Old Testament reading: Lamentations 3-5
While today’s reading contains many more verses than yesterday, the reading is essentially the same length. Note how the verses in chapters 3 and 5 are half as long as the others. This is a style of poetry called hemistich, or half verse. In chapter 3, the prophet turns inward and expresses his own anguish over Judah’s fall. As you read, pay particular attention to the large number of personal pronouns (i.e., I, my, me) in chapter 3. In chapter 4 he turns his attention back to the demise of the city. In an incredible comparison, Jeremiah says the punishment of Sodom was preferable to that of Judah. In his mind, Sodom got off easy, being destroyed in a moment of time (4:6). On the other hand, Jerusalem’s inhabitants were starving to death, with the hands of compassionate women cooking their own children for food (4:9-10). But, in true Jeremiah fashion, he concludes in chapter 5 with a prayer for restoration: “Turn us back to you, O Lord, and we will be restored” (5:21).
New Testament reading: John 8-9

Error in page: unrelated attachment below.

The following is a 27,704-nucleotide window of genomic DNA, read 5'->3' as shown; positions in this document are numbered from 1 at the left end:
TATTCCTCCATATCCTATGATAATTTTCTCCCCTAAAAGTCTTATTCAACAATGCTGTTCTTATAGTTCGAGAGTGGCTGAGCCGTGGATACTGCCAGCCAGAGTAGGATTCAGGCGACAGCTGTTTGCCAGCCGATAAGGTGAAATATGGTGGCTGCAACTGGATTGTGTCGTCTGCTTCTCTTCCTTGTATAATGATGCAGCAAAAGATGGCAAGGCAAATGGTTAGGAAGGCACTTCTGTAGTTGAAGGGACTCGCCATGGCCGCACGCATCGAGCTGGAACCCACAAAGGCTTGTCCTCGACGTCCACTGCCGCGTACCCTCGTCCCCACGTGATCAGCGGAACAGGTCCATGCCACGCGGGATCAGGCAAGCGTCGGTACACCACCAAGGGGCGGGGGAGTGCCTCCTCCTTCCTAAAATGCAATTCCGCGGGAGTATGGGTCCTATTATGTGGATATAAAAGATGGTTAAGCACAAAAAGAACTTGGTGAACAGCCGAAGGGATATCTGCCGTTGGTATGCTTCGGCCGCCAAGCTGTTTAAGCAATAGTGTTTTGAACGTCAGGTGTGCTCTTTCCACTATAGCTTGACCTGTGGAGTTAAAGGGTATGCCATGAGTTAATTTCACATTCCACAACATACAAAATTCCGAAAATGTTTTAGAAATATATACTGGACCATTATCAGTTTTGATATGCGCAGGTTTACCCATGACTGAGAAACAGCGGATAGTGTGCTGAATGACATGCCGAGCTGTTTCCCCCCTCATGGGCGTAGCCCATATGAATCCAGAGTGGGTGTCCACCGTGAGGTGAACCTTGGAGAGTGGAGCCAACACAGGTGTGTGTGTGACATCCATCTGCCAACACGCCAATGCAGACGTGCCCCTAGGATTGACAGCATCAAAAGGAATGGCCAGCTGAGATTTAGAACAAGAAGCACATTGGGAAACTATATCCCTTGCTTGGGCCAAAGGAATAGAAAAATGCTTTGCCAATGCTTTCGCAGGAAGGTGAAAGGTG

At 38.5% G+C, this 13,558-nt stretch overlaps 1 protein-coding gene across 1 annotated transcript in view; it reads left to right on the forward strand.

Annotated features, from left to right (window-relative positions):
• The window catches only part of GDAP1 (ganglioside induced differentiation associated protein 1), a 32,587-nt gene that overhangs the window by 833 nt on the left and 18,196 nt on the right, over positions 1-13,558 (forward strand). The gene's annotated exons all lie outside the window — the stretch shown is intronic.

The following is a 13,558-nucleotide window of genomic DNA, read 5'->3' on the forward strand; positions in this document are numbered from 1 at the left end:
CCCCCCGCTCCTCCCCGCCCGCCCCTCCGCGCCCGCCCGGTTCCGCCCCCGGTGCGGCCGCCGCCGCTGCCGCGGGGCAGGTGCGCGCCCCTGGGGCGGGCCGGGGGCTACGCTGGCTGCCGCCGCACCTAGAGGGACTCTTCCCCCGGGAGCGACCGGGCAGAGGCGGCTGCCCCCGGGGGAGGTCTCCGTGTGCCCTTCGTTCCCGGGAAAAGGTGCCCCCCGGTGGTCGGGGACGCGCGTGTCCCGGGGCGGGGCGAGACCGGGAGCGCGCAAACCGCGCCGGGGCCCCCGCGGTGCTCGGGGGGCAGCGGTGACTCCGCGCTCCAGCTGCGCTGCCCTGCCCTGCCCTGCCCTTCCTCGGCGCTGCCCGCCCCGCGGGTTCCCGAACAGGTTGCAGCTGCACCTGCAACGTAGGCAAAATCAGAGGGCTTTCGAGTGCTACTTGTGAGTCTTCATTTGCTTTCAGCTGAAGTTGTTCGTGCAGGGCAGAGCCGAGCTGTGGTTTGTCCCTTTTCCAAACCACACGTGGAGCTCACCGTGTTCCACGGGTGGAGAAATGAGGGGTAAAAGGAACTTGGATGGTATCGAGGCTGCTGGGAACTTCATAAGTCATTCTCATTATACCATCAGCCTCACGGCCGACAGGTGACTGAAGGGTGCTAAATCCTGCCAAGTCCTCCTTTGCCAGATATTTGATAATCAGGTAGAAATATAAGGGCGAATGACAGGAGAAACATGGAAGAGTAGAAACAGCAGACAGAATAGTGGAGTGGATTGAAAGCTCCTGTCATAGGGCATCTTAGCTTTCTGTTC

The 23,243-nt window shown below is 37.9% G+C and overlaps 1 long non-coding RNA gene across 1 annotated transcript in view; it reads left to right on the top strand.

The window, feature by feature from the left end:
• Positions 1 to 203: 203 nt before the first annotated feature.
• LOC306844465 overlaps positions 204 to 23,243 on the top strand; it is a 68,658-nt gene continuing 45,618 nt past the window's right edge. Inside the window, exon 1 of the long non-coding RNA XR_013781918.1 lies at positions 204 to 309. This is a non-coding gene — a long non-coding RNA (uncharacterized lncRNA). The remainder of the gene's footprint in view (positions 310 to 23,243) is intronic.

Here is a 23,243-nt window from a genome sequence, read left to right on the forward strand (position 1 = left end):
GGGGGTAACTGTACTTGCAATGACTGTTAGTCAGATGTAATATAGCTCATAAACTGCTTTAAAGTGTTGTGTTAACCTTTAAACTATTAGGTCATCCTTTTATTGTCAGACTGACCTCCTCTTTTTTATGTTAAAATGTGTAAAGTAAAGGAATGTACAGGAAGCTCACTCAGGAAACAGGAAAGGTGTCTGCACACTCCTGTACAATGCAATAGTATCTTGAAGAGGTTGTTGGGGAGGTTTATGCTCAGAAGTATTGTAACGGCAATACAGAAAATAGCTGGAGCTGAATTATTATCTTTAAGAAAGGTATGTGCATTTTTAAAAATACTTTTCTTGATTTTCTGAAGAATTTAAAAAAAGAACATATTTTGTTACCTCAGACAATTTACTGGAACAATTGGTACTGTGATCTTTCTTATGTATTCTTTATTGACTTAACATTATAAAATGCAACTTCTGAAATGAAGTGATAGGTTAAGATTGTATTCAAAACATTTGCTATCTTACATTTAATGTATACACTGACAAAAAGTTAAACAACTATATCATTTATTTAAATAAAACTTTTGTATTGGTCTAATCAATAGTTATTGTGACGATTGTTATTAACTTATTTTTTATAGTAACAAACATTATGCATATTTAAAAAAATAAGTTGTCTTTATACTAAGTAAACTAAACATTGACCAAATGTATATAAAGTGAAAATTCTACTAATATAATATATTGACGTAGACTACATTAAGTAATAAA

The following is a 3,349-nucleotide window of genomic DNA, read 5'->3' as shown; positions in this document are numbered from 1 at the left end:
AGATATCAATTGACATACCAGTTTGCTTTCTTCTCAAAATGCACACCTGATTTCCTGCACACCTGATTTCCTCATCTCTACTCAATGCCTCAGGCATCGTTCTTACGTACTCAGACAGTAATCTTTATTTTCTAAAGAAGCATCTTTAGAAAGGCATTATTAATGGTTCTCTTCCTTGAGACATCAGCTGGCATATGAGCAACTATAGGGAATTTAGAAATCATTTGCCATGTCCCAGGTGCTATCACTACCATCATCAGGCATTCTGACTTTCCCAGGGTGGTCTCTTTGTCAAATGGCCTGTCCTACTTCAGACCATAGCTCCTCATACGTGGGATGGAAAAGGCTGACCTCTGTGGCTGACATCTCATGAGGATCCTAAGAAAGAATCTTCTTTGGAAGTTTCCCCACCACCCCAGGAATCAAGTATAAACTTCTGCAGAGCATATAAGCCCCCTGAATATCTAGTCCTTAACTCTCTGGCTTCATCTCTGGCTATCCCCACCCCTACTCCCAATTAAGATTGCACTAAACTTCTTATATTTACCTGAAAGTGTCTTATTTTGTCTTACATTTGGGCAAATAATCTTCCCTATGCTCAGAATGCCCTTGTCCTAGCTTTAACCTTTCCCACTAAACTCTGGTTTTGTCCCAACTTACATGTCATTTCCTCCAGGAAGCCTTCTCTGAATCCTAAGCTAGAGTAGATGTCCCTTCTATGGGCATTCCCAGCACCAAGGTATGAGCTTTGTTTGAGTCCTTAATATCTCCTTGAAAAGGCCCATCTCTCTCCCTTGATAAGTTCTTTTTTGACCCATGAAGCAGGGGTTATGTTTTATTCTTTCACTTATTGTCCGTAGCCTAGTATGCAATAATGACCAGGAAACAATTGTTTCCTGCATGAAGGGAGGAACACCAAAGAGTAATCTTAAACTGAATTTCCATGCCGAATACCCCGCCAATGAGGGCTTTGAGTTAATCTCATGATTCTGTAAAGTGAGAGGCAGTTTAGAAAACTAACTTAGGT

“And somehow Jesus came and brought to me the victory.” So ends the second verse of Eugene Bartlett’s classic 1939 hymn, “Victory in Jesus.” I was an adult before I ever knew those were the original words. Growing up in the church of Christ, every songbook I’d ever used read, “I then obeyed his blest command and gained the victory.” While this latter ending may not be the original, it is much closer to the truth than the first. Salvation is not a “better felt than told” experience. In John 9, we learn this lesson as the blind man who received his sight was questioned, “How were your eyes opened?” (v 10). His response was clear, “A Man called Jesus made clay and anointed my eyes and said to me, ‘Go to the pool of Siloam and wash.’ So I went and washed, and received my sight.” Such a simple statement, yet it says so much! There was a specific process by which this man received his sight, just like there is a specific process by which we receive remission of sins today. “How did you become a Christian?” should be answered the same way by all people today, for there is only one way to obey the gospel: believe in Jesus (John 8:24); repent of sins (Luke 13:3), confess my faith in Jesus (Matt 10:32), just like Jesus said.